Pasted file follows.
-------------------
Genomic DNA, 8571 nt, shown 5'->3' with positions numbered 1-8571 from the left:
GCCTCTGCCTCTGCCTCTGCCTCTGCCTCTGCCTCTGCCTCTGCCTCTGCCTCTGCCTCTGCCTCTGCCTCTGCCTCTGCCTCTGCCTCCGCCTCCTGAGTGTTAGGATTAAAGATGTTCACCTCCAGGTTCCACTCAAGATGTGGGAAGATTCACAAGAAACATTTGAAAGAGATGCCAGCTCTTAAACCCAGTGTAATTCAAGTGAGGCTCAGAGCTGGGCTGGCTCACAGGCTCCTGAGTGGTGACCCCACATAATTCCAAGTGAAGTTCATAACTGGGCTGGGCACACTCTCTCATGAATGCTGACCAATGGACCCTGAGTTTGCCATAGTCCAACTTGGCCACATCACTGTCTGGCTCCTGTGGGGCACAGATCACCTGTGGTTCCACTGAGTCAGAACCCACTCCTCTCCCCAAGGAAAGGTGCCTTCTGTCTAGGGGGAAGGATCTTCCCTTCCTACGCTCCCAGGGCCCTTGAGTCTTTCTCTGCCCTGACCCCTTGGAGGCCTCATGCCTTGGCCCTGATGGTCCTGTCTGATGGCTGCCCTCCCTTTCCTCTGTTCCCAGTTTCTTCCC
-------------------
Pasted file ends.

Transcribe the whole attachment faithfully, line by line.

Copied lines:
Genomic DNA, 8571 nt, shown 5'->3' with positions numbered 1-8571 from the left:
GCCTCTGCCTCTGCCTCTGCCTCTGCCTCTGCCTCTGCCTCTGCCTCTGCCTCTGCCTCTGCCTCTGCCTCTGCCTCTGCCTCTGCCTCCGCCTCCTGAGTGTTAGGATTAAAGATGTTCACCTCCAGGTTCCACTCAAGATGTGGGAAGATTCACAAGAAACATTTGAAAGAGATGCCAGCTCTTAAACCCAGTGTAATTCAAGTGAGGCTCAGAGCTGGGCTGGCTCACAGGCTCCTGAGTGGTGACCCCACATAATTCCAAGTGAAGTTCATAACTGGGCTGGGCACACTCTCTCATGAATGCTGACCAATGGACCCTGAGTTTGCCATAGTCCAACTTGGCCACATCACTGTCTGGCTCCTGTGGGGCACAGATCACCTGTGGTTCCACTGAGTCAGAACCCACTCCTCTCCCCAAGGAAAGGTGCCTTCTGTCTAGGGGGAAGGATCTTCCCTTCCTACGCTCCCAGGGCCCTTGAGTCTTTCTCTGCCCTGACCCCTTGGAGGCCTCATGCCTTGGCCCTGATGGTCCTGTCTGATGGCTGCCCTCCCTTTCCTCTGTTCCCAGTTTCTTCCC